• New leadership perspective and patience

  • Enhanced the vision for areas of the company

  • Complete renewal and re-prioritization of work-related projects

  • NEW approach and strategy to focus service line

  • Renewal and refocus of my spirituality and faith

From this, a clear learning was that our environmental influence can stifle aspiration if we don’t find a way to disrupt it from time-to-time. 

Please, use your PTO. All of it. Everyone benefits. And to get you started, here are some things to keep in mind.

An Off-the-Grid Checklist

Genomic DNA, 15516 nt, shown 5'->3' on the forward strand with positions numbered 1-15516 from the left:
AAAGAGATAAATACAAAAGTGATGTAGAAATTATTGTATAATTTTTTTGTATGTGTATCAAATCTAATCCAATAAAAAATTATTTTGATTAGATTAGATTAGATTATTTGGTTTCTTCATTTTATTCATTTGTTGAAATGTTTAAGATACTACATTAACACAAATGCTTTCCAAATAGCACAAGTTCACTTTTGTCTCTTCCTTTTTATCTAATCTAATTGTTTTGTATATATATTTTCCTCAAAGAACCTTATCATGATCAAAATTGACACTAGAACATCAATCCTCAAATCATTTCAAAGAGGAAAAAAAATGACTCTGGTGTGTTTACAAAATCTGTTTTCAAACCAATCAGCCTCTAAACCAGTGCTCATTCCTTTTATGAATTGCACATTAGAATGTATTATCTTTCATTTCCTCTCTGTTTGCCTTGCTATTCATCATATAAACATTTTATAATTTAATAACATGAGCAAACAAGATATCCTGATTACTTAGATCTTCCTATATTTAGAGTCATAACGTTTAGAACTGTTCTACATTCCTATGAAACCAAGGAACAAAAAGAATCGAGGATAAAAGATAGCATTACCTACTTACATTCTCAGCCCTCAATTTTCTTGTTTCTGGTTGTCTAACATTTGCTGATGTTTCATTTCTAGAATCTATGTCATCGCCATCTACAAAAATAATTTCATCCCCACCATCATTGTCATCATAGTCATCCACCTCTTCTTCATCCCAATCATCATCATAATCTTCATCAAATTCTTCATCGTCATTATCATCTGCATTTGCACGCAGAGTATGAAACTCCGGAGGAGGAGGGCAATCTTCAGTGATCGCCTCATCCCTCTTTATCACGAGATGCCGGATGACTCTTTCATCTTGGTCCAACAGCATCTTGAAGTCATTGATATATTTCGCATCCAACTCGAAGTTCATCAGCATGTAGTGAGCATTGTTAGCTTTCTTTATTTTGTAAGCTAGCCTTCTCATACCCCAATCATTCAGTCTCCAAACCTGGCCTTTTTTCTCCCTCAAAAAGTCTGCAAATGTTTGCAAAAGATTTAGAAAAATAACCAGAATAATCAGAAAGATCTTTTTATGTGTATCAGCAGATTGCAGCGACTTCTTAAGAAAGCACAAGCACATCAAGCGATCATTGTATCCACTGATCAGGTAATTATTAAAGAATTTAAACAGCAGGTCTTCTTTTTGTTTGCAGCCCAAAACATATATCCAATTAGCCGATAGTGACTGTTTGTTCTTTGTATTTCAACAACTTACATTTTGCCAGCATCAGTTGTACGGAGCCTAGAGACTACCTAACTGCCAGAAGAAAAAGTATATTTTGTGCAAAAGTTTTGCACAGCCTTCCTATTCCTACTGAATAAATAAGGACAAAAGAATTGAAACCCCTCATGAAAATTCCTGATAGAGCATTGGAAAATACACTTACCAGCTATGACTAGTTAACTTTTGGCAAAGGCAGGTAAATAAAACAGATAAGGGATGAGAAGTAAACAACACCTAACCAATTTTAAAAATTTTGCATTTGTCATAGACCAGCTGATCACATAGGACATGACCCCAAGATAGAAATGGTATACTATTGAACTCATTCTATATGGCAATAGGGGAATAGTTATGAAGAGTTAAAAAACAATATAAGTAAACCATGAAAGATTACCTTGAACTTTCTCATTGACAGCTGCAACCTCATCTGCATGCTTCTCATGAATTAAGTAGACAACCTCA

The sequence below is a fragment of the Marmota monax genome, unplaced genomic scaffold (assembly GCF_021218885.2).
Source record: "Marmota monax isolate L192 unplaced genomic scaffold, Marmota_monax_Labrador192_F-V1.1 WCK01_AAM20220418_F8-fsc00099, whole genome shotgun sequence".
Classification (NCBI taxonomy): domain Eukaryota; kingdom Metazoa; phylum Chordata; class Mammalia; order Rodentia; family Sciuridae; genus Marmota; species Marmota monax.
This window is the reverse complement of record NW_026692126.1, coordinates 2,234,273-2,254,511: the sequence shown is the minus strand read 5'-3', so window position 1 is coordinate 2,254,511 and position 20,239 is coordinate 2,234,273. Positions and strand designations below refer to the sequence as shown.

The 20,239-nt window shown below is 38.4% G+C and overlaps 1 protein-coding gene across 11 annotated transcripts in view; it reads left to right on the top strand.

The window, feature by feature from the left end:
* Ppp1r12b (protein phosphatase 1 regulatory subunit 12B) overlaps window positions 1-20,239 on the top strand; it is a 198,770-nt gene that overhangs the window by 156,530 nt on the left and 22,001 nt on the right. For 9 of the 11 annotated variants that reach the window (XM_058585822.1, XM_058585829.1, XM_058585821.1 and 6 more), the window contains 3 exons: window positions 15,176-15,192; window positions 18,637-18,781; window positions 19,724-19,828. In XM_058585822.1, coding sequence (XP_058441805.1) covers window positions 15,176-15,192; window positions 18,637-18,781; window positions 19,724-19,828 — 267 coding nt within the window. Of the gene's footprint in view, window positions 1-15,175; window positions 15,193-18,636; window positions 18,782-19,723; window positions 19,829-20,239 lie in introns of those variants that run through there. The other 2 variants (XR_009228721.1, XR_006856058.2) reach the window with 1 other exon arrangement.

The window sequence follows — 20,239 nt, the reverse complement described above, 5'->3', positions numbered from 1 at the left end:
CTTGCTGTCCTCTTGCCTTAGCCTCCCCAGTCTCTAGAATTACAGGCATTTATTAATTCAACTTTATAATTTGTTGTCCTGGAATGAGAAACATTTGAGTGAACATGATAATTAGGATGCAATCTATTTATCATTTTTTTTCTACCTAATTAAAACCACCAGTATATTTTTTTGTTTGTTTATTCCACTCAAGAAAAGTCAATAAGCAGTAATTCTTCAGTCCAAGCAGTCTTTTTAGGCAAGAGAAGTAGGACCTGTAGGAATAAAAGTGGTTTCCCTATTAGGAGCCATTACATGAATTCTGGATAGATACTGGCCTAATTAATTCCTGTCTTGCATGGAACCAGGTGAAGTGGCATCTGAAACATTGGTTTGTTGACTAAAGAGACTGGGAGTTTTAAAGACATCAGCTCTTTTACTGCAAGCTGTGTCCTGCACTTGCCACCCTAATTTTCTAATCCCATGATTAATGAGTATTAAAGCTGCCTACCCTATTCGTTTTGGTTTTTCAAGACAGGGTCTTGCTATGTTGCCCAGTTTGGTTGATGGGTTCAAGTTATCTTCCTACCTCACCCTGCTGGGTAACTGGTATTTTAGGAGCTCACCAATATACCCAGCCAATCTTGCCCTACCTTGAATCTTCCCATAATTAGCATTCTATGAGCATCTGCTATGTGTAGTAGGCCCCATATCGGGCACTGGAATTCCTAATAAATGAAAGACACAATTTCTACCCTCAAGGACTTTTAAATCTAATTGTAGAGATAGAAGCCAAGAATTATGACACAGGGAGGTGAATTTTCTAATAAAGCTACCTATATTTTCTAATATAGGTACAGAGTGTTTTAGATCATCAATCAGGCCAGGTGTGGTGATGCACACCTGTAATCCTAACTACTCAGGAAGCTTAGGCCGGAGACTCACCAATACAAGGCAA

• Get off-the-grid every year for 3+ days 

  • Find a low-stress and atypical environment

  • Keep conversations light and aspirational

  • Remove or reduce job talk

  • Encourage people to do PTO differently

  • Cut connectivity or make it difficult to access

  • Interact with a new and diverse group of people

  • Eliminate too much choice but keep the itinerary flexible

  • Spend time planning ahead of time with family and work

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Thank you Gordon L. for adding me to the Deschutes mix.


Posted by Price Glomski